“One way to make sure that the terrorists win is for us to begin to change our value system. That’s number one. Number two, we have a real vetting system for refugees coming into the country. We can assure Americans that they will be safe. For us to turn our back now, for us to turn our back now on refugees is turning our back on who we are. The only way terror wins is if they cause you to change your value system. ISIS is no existential threat to the United States of America – simply stated, they are not. And we are going to be working as hard as we can to open our arms to refugees.”

Shame on every member of the U.S. House of Representatives, both Republican and Democrat, who voted against American values of compassion, hospitality, and justice yesterday – and shame on every one of us who stands idly by without saying a word. Please, look up how your member voted here, then call Congress and ask for your representative at (202) 224-3121 to either thank or chastise them. And because this conversation needs to be loud and public, please share posts like this one, and also this one from the Presiding Bishop of the Episcopal Church, the one from above by Pastor Dan, this one, and this one on Facebook, Twitter, Reddit, or whatever else you use. It won’t be easy – you might have friends or family who fight you for it. But that’s why it matters. That’s where love needs to be planted most.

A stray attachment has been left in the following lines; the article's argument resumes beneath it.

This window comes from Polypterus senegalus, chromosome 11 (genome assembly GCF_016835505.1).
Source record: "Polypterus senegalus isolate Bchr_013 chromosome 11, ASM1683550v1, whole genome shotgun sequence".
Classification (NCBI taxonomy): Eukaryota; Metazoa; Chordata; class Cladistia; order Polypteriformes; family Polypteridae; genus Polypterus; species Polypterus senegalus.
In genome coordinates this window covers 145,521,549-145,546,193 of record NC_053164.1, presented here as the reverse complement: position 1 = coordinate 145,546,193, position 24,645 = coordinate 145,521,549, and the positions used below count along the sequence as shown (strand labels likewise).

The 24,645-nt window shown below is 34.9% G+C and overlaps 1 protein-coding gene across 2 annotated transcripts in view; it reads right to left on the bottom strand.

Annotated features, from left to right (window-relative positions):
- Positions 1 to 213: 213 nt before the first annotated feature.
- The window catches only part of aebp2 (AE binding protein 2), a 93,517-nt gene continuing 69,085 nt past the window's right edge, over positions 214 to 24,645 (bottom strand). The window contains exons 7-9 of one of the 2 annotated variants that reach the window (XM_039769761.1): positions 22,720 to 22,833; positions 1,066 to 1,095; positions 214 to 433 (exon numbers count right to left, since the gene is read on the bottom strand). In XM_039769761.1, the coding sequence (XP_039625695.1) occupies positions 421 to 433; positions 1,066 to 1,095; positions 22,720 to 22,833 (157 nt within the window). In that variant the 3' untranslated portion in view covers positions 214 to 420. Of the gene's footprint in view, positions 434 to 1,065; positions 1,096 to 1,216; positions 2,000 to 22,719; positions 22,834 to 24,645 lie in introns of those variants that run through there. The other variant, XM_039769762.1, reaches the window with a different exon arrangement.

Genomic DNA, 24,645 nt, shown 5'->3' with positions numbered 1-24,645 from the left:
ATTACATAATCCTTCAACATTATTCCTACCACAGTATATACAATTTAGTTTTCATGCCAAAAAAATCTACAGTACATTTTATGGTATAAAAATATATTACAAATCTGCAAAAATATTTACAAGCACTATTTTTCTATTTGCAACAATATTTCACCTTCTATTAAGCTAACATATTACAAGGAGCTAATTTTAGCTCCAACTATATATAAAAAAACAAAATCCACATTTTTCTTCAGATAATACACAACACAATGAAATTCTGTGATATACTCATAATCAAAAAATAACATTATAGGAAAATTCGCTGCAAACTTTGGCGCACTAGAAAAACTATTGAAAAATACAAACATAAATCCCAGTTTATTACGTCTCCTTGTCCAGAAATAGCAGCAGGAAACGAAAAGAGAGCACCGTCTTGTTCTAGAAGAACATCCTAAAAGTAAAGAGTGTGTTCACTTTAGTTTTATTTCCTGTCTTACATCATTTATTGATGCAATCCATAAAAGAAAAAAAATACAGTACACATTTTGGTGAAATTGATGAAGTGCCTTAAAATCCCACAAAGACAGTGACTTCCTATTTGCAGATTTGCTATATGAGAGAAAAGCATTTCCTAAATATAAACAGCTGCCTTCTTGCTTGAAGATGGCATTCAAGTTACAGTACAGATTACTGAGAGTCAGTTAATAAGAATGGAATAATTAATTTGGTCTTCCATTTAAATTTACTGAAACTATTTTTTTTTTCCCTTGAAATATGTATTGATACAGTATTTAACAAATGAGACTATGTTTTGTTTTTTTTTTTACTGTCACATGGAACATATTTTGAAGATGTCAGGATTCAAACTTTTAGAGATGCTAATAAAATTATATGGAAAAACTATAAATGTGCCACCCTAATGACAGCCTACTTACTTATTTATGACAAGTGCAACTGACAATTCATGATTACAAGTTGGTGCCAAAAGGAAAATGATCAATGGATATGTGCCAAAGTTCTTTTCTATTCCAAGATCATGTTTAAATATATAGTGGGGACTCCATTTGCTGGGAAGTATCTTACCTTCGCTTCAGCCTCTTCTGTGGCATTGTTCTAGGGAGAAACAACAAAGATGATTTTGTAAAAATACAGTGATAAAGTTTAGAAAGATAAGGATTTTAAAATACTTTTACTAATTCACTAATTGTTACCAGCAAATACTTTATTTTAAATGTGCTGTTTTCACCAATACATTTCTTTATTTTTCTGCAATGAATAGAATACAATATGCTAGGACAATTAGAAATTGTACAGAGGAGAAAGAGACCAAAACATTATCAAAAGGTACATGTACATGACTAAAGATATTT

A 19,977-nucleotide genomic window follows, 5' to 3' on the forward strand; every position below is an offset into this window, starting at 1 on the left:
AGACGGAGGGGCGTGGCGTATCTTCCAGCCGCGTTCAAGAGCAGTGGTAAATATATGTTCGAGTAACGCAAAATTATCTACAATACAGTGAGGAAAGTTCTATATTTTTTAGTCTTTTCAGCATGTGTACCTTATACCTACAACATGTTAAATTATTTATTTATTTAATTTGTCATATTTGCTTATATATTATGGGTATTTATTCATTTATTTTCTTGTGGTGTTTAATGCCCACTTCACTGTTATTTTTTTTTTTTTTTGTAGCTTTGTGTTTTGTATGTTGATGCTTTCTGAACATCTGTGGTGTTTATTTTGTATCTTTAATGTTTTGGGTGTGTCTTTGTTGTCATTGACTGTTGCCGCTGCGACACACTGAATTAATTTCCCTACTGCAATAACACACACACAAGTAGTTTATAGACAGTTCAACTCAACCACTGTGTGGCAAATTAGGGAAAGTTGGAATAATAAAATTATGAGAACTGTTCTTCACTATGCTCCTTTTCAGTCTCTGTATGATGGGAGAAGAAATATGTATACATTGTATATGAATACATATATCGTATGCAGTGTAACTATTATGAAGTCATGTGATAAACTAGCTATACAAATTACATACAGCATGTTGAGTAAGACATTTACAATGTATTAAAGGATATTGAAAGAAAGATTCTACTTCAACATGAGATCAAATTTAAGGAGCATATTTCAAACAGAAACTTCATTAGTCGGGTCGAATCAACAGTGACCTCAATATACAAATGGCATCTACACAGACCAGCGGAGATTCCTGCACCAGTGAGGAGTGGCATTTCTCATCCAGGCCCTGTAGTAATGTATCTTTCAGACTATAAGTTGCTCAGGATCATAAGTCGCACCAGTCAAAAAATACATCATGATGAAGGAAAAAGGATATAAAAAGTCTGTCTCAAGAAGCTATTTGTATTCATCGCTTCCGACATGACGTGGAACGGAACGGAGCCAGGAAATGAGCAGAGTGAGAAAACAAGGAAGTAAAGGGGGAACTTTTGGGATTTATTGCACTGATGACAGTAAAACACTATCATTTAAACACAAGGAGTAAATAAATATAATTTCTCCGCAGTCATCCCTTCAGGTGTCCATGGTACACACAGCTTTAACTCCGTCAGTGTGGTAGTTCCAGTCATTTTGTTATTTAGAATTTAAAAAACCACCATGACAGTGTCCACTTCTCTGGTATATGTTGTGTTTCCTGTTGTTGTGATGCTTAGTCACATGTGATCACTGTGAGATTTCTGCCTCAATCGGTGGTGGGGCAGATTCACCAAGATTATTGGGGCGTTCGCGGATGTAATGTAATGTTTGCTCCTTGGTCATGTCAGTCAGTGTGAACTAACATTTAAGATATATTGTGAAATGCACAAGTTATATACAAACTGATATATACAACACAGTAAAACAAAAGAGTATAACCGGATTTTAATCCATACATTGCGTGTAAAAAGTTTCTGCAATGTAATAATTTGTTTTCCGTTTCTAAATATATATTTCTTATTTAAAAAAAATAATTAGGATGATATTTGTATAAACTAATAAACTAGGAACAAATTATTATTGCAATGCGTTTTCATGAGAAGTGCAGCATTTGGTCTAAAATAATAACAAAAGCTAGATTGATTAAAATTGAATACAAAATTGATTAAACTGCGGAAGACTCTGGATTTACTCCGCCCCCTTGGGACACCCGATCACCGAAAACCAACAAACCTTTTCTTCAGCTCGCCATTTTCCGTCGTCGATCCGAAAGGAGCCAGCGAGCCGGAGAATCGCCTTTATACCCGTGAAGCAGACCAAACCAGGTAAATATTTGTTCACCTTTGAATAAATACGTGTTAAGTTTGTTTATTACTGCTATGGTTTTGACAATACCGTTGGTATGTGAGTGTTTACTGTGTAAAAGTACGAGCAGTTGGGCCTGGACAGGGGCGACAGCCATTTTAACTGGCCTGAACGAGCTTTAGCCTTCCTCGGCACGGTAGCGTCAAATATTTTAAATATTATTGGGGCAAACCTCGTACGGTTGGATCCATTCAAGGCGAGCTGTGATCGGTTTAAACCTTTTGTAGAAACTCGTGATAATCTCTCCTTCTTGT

“For the Lord your God is god… who executes justice for the orphan and the widow, and who loves the strangers, providing them with food and clothing. You shall also love the stranger, for you were strangers in the land of Egypt.” Deuteronomy 10:18–19

“I was hungry and you gave me food, I was thirsty and you gave me something to drink, I was a stranger and you welcomed me.” Matthew 25:35